“If thou art pained by any external thing, it is not this that disturbs thee, but thy own judgement about it. And it is in thy power to wipe out this judgment now”

It was under the circumstances that I found myself in, that I not only understood what Marcus Aurelius meant, I realized how I could use this philosophy of his, and Buddha’s and of countless others. It was under this tree that I understood what it was that would erase at least my suffering at that moment, and the answer was to look around, for which I had plenty of time. I came to realize how beautiful life was — not ‘life’ in the clichéd way, but how absolutely wonderful it was that it actually got here. I needn’t think about how the rain is ruining my plans. I need to think about how lucky I am, to be in that very rain, under that very tree, getting soaked. The majority of people that have ever lived, can’t enjoy the rain any longer. And soon, we will join these legions of the dead.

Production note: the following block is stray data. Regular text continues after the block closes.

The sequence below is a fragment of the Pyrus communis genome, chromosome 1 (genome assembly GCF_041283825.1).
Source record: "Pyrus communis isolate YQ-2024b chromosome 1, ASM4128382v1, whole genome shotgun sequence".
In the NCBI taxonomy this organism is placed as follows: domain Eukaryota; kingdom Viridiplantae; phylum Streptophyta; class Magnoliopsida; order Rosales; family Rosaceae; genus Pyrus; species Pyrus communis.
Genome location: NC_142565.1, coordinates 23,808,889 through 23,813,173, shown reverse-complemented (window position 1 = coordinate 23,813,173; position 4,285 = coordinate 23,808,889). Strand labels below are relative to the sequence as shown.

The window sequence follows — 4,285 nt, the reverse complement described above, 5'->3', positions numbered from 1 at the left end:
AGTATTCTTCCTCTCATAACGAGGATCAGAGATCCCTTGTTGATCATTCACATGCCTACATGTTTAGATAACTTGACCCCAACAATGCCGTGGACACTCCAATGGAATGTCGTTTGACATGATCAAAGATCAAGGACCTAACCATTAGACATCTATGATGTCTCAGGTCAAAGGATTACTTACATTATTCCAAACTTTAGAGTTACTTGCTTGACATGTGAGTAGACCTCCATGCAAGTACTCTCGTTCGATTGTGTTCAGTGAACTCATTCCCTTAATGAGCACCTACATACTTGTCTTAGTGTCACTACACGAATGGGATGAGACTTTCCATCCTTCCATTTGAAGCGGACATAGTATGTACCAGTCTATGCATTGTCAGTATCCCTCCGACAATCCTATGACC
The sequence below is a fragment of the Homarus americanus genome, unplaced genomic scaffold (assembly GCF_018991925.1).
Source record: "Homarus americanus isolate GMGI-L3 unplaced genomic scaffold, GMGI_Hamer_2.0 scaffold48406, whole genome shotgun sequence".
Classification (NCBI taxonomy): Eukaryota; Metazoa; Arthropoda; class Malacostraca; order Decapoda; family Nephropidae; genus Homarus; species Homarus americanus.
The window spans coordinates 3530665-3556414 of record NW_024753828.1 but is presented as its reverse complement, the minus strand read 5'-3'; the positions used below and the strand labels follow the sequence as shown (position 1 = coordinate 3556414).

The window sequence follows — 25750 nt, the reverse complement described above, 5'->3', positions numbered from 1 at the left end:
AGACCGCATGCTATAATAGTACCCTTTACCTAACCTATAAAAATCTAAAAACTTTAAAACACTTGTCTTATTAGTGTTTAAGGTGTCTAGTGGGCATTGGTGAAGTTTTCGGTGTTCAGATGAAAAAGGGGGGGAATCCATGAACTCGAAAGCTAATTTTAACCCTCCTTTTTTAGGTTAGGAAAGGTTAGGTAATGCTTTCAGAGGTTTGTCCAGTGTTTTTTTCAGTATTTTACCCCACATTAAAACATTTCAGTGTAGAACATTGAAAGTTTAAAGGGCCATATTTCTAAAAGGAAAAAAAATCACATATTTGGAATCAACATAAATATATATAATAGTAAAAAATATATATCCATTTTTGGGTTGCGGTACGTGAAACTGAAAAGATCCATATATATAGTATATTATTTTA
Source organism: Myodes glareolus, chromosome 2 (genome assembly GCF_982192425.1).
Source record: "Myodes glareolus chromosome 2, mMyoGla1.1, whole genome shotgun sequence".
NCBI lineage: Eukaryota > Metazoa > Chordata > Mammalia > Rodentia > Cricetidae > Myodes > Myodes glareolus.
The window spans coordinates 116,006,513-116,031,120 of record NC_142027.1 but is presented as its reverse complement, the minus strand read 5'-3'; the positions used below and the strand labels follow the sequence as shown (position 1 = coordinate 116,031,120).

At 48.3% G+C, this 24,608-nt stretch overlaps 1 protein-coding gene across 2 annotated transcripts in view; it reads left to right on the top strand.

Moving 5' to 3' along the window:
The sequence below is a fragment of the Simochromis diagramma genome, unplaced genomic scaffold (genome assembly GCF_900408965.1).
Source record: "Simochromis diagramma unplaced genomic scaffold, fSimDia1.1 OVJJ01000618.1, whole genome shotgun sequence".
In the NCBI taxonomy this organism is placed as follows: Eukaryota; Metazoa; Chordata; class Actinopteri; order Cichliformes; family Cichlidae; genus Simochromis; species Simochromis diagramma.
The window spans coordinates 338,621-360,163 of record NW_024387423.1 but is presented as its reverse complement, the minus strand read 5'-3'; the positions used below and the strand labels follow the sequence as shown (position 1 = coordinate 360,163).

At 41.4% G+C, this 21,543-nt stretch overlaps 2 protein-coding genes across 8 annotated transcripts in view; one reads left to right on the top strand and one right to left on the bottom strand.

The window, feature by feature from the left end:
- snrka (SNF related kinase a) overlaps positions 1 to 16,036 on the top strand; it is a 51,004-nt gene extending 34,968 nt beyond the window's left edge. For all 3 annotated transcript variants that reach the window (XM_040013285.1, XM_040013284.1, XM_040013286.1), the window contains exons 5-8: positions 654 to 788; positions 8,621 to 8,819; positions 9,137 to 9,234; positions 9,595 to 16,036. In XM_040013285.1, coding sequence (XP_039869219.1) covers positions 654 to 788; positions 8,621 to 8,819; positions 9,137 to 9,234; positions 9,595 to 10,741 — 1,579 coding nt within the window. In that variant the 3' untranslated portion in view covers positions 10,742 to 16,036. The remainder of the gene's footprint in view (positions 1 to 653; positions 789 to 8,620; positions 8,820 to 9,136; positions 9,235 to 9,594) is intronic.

Every one of us has life, and an urge to continue that life — while the majority of the people do not get to live in their lives. Go. Live. Go outside, into the rain. Feel the rain on your skin, while you can. Look up and admire the process by which that rain is brought to the place where you are as well. Look around and be fascinated by how life has evolved through far worse conditions than this, and that every single tree, every single blade of grass, every person, is the product of millions upon million years of evolution — which in turn is the product of pure and utter luck, in a ginormously large universe that is in turn billions upon billions of years old. Look around. Be glad that you are here, in the rain, that you are intelligent, that you are feeling, that you are thinking. Appreciate. While you can.


One thought on “My Little Buddha Moment

  1. I am impressed, not only by the text but by the blog in general. This is beautiful man. Do me the favour and produce more of this.